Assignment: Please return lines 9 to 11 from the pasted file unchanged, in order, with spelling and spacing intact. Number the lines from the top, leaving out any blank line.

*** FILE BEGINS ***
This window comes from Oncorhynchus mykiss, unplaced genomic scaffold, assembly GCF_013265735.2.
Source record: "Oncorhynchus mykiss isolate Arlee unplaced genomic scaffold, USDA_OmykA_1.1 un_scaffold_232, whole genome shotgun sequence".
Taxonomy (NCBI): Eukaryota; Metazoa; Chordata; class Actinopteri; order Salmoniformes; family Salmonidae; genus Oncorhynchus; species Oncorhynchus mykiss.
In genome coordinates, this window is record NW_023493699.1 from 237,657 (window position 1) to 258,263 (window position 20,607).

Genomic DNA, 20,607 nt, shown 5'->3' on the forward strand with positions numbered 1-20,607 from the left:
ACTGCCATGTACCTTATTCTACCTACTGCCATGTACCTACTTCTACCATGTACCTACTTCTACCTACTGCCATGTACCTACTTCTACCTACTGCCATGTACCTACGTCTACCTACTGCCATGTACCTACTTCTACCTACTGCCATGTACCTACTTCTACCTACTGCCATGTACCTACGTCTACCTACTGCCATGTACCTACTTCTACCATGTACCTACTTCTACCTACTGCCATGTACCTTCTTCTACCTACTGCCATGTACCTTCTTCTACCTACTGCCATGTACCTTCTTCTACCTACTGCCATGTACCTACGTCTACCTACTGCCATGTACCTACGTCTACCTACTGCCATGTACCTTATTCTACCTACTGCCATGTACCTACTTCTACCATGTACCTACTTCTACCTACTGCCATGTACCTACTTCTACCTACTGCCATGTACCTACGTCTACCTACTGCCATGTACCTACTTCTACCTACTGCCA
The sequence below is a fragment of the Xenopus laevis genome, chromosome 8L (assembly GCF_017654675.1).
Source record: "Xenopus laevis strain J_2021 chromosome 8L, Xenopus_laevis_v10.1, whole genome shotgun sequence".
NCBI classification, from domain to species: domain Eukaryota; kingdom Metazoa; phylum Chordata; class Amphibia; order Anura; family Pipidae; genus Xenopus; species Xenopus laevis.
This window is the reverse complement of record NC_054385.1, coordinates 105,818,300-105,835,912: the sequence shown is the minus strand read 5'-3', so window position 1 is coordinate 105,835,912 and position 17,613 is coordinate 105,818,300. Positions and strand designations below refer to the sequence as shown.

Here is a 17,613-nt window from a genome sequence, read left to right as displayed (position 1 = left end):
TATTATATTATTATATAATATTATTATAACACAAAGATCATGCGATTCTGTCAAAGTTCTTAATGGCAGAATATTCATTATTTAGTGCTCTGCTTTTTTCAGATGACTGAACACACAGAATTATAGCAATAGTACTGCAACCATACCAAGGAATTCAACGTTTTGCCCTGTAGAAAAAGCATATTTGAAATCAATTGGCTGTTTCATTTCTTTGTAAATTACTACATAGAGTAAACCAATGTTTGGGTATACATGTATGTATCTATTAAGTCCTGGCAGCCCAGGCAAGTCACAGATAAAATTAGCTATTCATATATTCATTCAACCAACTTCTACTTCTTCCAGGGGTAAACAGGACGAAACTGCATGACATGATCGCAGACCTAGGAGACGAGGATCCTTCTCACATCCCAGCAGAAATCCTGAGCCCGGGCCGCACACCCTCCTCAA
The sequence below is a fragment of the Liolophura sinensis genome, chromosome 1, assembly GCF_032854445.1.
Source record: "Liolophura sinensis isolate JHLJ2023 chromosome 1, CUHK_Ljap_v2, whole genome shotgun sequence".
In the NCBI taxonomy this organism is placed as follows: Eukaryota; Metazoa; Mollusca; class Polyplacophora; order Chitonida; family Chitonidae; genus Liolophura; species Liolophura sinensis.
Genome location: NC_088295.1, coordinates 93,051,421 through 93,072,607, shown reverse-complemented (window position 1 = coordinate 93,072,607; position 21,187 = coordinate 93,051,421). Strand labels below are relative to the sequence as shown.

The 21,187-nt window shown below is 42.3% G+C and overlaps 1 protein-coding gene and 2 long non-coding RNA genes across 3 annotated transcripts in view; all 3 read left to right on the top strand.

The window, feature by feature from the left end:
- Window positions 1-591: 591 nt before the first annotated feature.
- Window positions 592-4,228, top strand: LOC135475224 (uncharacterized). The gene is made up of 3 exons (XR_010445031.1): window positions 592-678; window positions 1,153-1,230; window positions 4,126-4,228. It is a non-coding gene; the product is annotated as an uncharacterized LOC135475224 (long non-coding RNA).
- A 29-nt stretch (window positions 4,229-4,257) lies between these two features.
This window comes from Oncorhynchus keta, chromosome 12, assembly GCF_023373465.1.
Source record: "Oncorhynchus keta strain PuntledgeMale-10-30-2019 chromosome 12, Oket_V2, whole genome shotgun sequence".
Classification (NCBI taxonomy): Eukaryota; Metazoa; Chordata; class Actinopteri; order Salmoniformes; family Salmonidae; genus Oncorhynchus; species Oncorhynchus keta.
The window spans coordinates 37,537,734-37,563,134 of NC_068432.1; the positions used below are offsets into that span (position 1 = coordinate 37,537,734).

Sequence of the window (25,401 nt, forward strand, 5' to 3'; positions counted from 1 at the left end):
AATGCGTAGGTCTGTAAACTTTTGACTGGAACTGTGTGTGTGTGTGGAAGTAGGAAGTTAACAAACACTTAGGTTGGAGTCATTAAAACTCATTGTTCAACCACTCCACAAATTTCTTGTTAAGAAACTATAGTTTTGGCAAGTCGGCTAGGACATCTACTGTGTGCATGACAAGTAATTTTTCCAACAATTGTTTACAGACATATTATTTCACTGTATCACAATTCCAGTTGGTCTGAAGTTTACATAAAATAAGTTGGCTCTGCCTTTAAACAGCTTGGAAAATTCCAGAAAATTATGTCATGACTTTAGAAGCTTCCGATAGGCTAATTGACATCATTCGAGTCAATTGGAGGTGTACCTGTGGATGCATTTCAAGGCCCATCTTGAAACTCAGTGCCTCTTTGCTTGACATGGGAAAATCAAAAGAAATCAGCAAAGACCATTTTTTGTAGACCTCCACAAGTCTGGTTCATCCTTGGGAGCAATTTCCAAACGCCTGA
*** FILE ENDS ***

NCBI classification, from domain to species: domain Eukaryota; kingdom Metazoa; phylum Chordata; class Amphibia; order Anura; family Pipidae; genus Xenopus; species Xenopus laevis.
This window is the reverse complement of record NC_054385.1, coordinates 105,818,300-105,835,912: the sequence shown is the minus strand read 5'-3', so window position 1 is coordinate 105,835,912 and position 17,613 is coordinate 105,818,300. Positions and strand designations below refer to the sequence as shown.

Here is a 17,613-nt window from a genome sequence, read left to right as displayed (position 1 = left end):